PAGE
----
In a closely watched case, the New Jersey Supreme Court has ruled land title records compiled into electronic databases require more privacy protections than originals of the same documents filed in county courthouses.
The high court voted 5-2 that Data Trace Services, which operates land transaction databases for much of the country, must pay the Bergen County Clerk's Office $460,000 so it can remove social security numbers from millions of records before releasing them.
The company sought 22 years worth of mortgages, deeds, discharges and other land records filed with the clerk's office. Under state law, records filed since 2005 do not contain social security numbers. They were not required previously, either, but were sometimes included on documents filed by lenders or others involved in the transactions.
Data Trace "was asking for the keys to the information kingdom," said attorney John Carbone of Ridgewood, who represented the clerk's office. It received the backing of the state Attorney General's Office and the American Civil Liberties Union of New Jersey.
On the other side, the New Jersey Land Title Association, Consumer Data Industry Association, LexisNexis, Real Estate Information Professionals Association and the National Association of Professional Background Screeners supported the company.
The majority decision, written by Chief Justice Stuart Rabner, acknowledged the land transactions sought by Data Trace "are public records, required to be accepted for recording, maintained and kept... and will remain available, for copying and inspection at clerks’ offices."
But the decision noted Data Trace intends to incorporate the Bergen County records into the databases it sells, eliminating the requirement for private citizens and business employees to search the clerk's records individually.
"Bulk disclosure of realty records to a company planning to include them in a searchable, electronic database would eliminate the practical obscurity that now envelops those records at the Bergen County Clerk’s Office," the Chief Justice wrote.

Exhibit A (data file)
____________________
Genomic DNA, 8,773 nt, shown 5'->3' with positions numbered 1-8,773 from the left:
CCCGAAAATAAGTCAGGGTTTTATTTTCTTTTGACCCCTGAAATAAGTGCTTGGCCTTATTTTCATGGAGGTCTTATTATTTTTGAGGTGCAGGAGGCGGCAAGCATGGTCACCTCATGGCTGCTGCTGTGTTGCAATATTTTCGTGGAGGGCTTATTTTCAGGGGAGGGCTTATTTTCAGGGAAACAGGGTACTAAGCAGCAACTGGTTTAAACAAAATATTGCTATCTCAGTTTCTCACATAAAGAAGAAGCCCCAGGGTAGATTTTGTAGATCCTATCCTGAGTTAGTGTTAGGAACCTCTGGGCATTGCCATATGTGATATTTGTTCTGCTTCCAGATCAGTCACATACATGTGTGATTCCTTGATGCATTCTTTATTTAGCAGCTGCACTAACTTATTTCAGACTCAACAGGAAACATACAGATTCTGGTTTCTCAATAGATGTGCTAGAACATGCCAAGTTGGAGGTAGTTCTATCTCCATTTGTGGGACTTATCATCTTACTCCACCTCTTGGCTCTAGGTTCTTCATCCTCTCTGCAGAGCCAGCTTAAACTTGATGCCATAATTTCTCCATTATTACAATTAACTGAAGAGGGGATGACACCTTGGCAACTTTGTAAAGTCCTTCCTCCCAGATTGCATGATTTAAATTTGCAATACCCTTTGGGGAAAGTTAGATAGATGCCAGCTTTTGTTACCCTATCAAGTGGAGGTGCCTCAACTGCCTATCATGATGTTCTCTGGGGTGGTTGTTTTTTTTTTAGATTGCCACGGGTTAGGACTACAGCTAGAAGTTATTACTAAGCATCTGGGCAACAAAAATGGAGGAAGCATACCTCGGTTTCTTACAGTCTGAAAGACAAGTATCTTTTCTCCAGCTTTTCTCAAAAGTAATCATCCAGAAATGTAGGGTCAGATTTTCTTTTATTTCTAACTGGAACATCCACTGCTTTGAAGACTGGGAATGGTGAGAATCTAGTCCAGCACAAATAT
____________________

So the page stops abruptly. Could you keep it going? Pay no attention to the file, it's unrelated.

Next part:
The finding might be different if a researcher or investigative reporter had made the records request, the majority said. Justices Jaynee LaVecchia, John E. Wallace Jr., Roberto Rivera-Soto and Helen Hoens joined Rabner.
Their approach brought a sharp dissent from Justice Barry Albin, who was joined by Justice Virginia Long. They said the decision "strikes a blow against governmental transparency in the electronic age.
"Today's majority decision will close the door to the Open Public records Act and potentially have far-reaching consequences for the dissemination of information in state offices," Albin wrote.
The immediate effect of the ruling is to protect and possibly expand an important stream of revenue for county clerks. They already collect fees when titles and other documents are filed or copied, with rates set by statute.
By requiring inspection and redaction before bulk release for commercial use, the ruling forces companies trying to put the records into more accessible forms must pay the counties up front for the additional service. The $460,000 price quoted Data Trace is based on an estimate from a private vendor, Carbone said.
"These are records which we simply accept into our arms," he said. "They don't have anything to do with the functioning of state, county or municipal government."